Click through the gallery to see some photos from the event.

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– Brittany Bennett is a senior Engineering Science major hailing from Winston-Salem, North Carolina. She hopes to educate engineers on how to best create a more sustainable world.

Exploring Water Flow and Sediment Deposition at Paradise

24 Aug

Hi! My name is Lizzie Sturtevant (’18), one of several students and faculty working on the Mill River Monitoring Project. I am majoring in geoscience and have an interest in hydrology and resource management. I have been working with geoscience professor Robert (Bob) Newton along with Marcia Rojas (18’), Maya Domeshek (18’), and Lynn Watts (17’) to examine water flow and sediment deposition in Paradise Pond and the Mill River during different weather events.

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With support from the Center for the Environment(CEEDS), the Mill River Monitoring Project has brought together students, faculty, and staff with a variety of backgrounds and interests in the search for an alternative method of sediment removal in Paradise Pond that will preserve the health of the river and save the school money while making use of the natural hydraulic power of the Mill River.

As suggested by its name, Paradise Pond is a landmark cherished by members of the Smith community and town of Northampton for its scenic relief and space for boating activities. A resource so central to the scenery on campus does not come without the cost of proper maintenance. Every 8-10 years, Smith College pays to have Paradise Pond dredged to remove accumulated sediment. This expensive process involves the excavation and transportation of the sediment to a landfill.
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When looking across the mounds of mud and dead leaves that have filled several sections of Paradise Pond, you may have wondered what causes this accumulation of sediment. Naturally, rivers have a balance of sediment inflow and outflow; however, the construction of a dam such as the one used to create Paradise Pond can disrupt this balance by lowering water velocities, thus enabling the deposition and accumulation of sediment (Batuca et. al, 2000).

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A birds-eye view of the sediment in Paradise Pond.

It may be possible to use the natural power of the Mill River to remove this sediment by operating the sluice gate that is located at the base of the campus dam. This project is exploring the possibility of opening the gate during events of high flow to hydraulically erode the sediment and carry it through the gate, ultimately flushing it downstream and into the natural flow of river sediment.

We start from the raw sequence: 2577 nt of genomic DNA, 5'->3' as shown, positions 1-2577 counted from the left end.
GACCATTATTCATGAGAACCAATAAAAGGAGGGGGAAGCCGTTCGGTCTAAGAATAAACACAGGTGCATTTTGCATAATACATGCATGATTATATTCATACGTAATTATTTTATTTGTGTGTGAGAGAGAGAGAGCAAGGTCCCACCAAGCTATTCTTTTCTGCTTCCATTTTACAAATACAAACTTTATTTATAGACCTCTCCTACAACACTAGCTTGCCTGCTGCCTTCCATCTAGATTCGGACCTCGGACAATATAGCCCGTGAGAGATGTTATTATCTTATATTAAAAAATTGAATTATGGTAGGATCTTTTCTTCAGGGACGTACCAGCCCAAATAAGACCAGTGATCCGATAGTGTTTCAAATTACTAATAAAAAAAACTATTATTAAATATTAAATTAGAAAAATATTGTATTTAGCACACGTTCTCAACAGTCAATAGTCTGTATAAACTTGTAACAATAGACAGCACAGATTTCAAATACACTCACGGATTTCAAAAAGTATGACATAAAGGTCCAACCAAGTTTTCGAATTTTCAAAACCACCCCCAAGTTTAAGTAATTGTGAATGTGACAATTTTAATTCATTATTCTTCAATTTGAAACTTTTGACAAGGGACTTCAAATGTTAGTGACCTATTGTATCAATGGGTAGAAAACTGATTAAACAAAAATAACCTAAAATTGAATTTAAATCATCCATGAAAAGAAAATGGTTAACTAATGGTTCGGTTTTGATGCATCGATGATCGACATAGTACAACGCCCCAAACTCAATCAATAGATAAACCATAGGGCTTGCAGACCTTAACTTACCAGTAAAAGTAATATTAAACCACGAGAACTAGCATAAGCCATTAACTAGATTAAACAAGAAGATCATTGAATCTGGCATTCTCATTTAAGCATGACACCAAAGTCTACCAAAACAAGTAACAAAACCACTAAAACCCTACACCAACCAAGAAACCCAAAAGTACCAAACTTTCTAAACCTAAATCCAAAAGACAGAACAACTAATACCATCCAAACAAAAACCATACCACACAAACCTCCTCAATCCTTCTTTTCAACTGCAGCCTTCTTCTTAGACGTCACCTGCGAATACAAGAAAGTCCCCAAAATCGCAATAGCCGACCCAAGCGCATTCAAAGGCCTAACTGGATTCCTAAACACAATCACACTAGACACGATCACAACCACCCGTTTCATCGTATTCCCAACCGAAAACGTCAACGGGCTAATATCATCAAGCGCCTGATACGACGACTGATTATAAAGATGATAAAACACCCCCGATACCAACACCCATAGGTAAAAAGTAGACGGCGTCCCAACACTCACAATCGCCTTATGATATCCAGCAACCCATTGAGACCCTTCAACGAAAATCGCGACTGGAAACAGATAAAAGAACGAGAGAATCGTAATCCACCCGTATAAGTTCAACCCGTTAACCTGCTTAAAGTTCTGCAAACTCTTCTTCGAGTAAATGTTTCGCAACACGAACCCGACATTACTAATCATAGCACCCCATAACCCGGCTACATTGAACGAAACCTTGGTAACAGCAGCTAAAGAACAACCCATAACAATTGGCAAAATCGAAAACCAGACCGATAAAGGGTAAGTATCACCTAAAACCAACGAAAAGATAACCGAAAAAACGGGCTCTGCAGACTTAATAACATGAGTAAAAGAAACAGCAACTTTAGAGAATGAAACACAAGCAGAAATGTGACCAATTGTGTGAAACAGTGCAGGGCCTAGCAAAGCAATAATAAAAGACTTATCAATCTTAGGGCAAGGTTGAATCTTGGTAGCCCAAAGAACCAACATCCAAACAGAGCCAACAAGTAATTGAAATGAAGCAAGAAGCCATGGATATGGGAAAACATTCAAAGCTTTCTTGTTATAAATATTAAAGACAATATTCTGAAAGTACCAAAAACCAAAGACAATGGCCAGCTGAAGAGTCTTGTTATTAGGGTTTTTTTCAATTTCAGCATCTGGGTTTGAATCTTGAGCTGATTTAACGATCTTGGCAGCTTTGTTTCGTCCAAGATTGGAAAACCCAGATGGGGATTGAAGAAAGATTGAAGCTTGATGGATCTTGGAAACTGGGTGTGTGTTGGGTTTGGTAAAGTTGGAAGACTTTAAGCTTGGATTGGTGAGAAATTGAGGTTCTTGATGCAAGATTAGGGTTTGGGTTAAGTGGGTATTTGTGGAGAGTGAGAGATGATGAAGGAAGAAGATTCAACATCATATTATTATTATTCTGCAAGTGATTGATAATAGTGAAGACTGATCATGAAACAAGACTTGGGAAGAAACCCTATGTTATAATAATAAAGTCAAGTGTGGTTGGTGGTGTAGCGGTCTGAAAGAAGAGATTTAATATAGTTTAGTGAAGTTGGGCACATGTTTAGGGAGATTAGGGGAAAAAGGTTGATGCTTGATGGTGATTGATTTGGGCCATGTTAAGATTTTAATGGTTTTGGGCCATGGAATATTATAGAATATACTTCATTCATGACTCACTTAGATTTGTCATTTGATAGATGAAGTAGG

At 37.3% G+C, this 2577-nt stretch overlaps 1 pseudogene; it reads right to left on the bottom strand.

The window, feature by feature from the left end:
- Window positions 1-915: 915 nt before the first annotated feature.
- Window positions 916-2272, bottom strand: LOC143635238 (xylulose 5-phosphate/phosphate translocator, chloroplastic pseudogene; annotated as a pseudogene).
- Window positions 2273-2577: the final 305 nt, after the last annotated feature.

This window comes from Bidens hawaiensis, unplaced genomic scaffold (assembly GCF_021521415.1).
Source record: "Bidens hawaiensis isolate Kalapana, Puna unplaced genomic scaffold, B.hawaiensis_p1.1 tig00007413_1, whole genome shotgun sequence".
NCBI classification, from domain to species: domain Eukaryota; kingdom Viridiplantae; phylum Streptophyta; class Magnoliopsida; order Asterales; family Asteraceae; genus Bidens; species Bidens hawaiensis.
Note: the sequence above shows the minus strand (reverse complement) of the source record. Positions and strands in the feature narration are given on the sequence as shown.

Prior to releasing significant amounts of sediment through the sluice gate, it is important that we know the potential effects of depositing this sediment downstream. To evaluate these risks of contamination, we have taken sediment cores from Paradise Pond and sites downstream to compare their composition. We have been analyzing these cores for contaminants such as mercury, lead, and phosphorous, which could affect the ecosystems downstream if found at higher concentrations in the pond.

RiverRayThe “River Ray” which we use to measure water velocity and discharge.

Laboratory instructor Marney Pratt (biological sciences) has been working with Molly Peek (18′) to measure the invertebrate diversity of the river in order to study the effect of sediment release on the biological communities downstream of the pond. If you have been following the [CEEDS] blog at all, you have already heard from Molly about some of the macroinvertebrates they have found!

Professor Newton, Maya, Marcia, Lyn and I have established four reference sites downstream of Paradise Pond to observe and record sediment deposition following the opening of the sluice gate. Now that we have established our baseline data and characterized the sediment in the pond, we are prepared to test opening the sluice gate to see how the sediment will be deposited downstream. We will keep you updated on our findings as we move forward with our research! 

-Lizzie Sturtevant (’18) lives in Morrow House and plays on Smith’s lacrosse team. She grew up in the Pioneer Valley and now lives in Leyden Massachusetts- only a 35 minute drive from campus. Lizzie fell in love with geology when she studied abroad in New Zealand during her junior year of high school.

Reference Cited:

Batuca, Dan G., and Jan M. Jordaan. Silting and Desilting of Reservoirs. Rotterdam, Netherlands: A.A. Balkema, 2000. Print.

A Day in the Lab

6 Aug

Hello! It’s Maya Domeshek of the Paradise Pond Sediment Sluicing Project again.

Last time I told you a bit about lab work and lab machinery.  But today I’d like to tell you about the other thing I’ve been learning this summer—Database Building.  As I’m sure you know, almost everything in our lives involves data management.  A good example is the college itself.  It has to keep track of people (students, faculty, staff) and money (salaries, tuition, aid) and also institutional information like grades and classes.  When there are so many different kinds of data connected in so many different ways—students have classes, grades, teachers, and tuition and teachers have classes, students, and salaries—a simple spreadsheet is not sufficient.  You build a database.